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Author Selman, C.; Misra, V.
Title The impact of an extreme case of irrigation on the southeastern United States climate Type $loc['typeJournal Article']
Year 2017 Publication Climate Dynamics Abbreviated Journal Clim Dyn
Volume 48 Issue 3-4 Pages 1309-1327
Keywords Regional climate modeling; Irrigation; Diurnal climatology; Diurnal; Southeast United States; Southeast US; Regional model; Agriculture; Anthropogenic influences; Anthropogenic; Climate; Climate change; Regional; Impact; Southeast; Model; Parametrization
Abstract
Address
Corporate Author Thesis
Publisher Place of Publication Editor
Language Summary Language Original Title
Series Editor Series Title Abbreviated Series Title
Series Volume Series Issue Edition
ISSN 0930-7575 ISBN Medium
Area Expedition Conference
Funding Approved $loc['no']
Call Number COAPS @ mfield @ Serial 22
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Author Smith, R. A.
Title Trends in Maximum and Minimum Temperature Deciles in Select Regions of the United States Type $loc['typeManuscript']
Year 2007 Publication Abbreviated Journal
Volume Issue Pages
Keywords Long term temperature trends, Climate change, Statistical analysis, Climatology
Abstract Daily maximum and minimum temperature data from 758 COOP stations in nineteen states are used to create temperature decile maps. All stations used contain records from 1948 through 2004 and could not be missing more than 5 consecutive years of data. Missing data are replaced using a multiple linear regression technique from surrounding stations. For each station, the maximum and minimum temperatures are first sorted in ascending order for every two years (to reduce annual variability) and divided into ten equal parts (or deciles). The first decile represents the coldest temperatures, and the last decile contains the warmest temperatures. Patterns and trends in these deciles can be examined for the 57-year period. A linear least-squares regression method is used to calculate best-fit lines for each decile to determine the long-term trends at each station. Significant warming or cooling is determined using the Student's t-test, and bootstrapping the decile data will further examine the validity of significance. Two stations are closely examined. Apalachicola, Florida shows significant warming in its maximum deciles and significant cooling in its minimum deciles. The maximum deciles seem to be affected by some localized change. The minimum deciles are discontinuous, and the trends are a result of a minor station move. Columbus, Georgia has experienced significant warming in its minimum deciles, and this appears to be the result of an urban heat-island effect. The discontinuities seen in the Apalachicola case study illustrate the need for a quality control method. This method will eliminate stations from the regional analysis that experience large changes in the ten-year standard deviations within their time series. The regional analysis shows that most of the region is dominated by significant cooling in the maximum deciles and significant warming in the minimum deciles, with more variability in the lower deciles. Field significance testing is performed on subregions (based on USGS 2000 land cover data) and supports the findings from the regional analysis; it also isolates regions, such as the Florida peninsula and the Maryland/Delaware region, that appear to be affected by more local forcings.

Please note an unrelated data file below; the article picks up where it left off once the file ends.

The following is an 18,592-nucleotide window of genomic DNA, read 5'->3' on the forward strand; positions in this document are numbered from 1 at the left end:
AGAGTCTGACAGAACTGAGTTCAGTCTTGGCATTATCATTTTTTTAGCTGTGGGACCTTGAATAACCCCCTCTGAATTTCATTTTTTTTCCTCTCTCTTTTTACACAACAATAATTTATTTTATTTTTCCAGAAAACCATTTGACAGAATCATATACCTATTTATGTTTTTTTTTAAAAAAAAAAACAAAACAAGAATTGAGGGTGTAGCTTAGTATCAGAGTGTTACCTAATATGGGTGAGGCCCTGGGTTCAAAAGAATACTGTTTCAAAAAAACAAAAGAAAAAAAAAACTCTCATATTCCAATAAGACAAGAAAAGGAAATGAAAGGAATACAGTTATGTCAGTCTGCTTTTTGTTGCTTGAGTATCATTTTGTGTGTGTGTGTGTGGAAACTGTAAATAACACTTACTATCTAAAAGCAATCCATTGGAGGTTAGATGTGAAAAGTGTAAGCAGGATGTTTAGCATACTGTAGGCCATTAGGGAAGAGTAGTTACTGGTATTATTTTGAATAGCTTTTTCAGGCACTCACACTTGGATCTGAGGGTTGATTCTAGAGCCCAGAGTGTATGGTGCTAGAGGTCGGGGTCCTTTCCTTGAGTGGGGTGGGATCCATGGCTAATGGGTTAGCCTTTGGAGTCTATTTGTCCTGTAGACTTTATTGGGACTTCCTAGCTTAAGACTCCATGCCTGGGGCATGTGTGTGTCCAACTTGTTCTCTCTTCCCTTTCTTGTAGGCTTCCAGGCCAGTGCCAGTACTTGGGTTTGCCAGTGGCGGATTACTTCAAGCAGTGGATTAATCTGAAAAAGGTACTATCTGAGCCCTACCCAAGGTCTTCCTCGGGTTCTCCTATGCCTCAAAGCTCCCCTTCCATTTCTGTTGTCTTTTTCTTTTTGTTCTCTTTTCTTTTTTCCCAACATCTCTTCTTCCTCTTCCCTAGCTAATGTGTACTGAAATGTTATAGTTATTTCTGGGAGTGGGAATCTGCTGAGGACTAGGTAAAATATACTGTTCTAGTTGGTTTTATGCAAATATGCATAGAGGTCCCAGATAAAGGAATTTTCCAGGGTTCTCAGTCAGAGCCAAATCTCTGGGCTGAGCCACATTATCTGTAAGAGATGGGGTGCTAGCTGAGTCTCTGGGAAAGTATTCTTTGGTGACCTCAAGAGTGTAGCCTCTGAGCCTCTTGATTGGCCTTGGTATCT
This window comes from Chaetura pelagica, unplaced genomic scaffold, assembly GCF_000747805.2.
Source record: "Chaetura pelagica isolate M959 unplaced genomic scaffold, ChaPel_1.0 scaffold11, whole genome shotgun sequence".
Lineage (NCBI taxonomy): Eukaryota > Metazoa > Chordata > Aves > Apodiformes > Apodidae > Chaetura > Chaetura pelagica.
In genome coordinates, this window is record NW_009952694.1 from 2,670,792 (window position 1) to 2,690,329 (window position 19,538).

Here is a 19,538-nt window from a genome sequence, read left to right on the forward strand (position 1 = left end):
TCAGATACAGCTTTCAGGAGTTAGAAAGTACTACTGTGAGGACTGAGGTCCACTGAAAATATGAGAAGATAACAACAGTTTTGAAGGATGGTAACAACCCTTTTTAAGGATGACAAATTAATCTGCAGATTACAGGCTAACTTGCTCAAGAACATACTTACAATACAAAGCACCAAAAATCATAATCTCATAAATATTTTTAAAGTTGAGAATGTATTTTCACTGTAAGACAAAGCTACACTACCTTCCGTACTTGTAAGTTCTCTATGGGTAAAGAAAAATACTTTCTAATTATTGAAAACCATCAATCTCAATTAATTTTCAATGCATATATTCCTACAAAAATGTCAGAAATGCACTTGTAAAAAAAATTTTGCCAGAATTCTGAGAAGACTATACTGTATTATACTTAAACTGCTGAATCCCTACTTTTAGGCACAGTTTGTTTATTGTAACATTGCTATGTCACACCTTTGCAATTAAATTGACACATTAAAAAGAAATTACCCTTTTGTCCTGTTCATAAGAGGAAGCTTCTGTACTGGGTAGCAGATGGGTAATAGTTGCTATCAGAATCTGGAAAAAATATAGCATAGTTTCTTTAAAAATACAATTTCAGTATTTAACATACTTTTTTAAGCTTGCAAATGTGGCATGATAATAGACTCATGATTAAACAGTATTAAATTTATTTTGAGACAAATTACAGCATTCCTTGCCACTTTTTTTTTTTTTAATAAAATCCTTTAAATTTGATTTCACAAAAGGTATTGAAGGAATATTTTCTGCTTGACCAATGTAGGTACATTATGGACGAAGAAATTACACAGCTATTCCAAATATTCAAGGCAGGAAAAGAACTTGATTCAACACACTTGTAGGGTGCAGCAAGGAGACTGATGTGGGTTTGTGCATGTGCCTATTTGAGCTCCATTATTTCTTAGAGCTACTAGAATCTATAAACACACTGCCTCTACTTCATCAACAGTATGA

Address Department of Meteorology
Corporate Author Thesis $loc['Master's thesis']
Publisher Florida State University Place of Publication Tallahassee, FL Editor
Language Summary Language Original Title
Series Editor Series Title Abbreviated Series Title
Series Volume Series Issue Edition
ISSN ISBN Medium
Area Expedition Conference
Funding Approved $loc['no']
Call Number COAPS @ mfield @ Serial 612
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Author Smith, S.R.; Lopez, N.; Bourassa, M.A.
Title SAMOS air-sea fluxes: 2005-2014 Type $loc['typeJournal Article']
Year 2016 Publication Geoscience Data Journal Abbreviated Journal Geosci. Data J.
Volume 3 Issue 1 Pages 9-19
Keywords air-sea flux; marine meteorology; marine climatology; heat flux; wind stress
Abstract
Address
Corporate Author Thesis
Publisher Place of Publication Editor
Language Summary Language Original Title
Series Editor Series Title Abbreviated Series Title
Series Volume Series Issue Edition
ISSN 2049-6060 ISBN Medium
Area Expedition Conference
Funding Approved $loc['no']
Call Number COAPS @ mfield @ Serial 52
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Author Wei, J.; Dirmeyer, P.A.; Guo, Z.; Zhang, L.; Misra, V.
Title How Much Do Different Land Models Matter for Climate Simulation? Part I: Climatology and Variability Type $loc['typeJournal Article']
Year 2010 Publication Journal of Climate Abbreviated Journal J. Climate
Volume 23 Issue 11 Pages 3120-3134
Keywords Land surface model; Climatology; Surface fluxes; Climate variability; Model comparison; Precipitation
Abstract
Address
Corporate Author Thesis
Publisher Place of Publication Editor
Language Summary Language Original Title
Series Editor Series Title Abbreviated Series Title
Series Volume Series Issue Edition
ISSN 0894-8755 ISBN Medium
Area Expedition Conference
Funding Approved $loc['no']
Call Number COAPS @ mfield @ Serial 370
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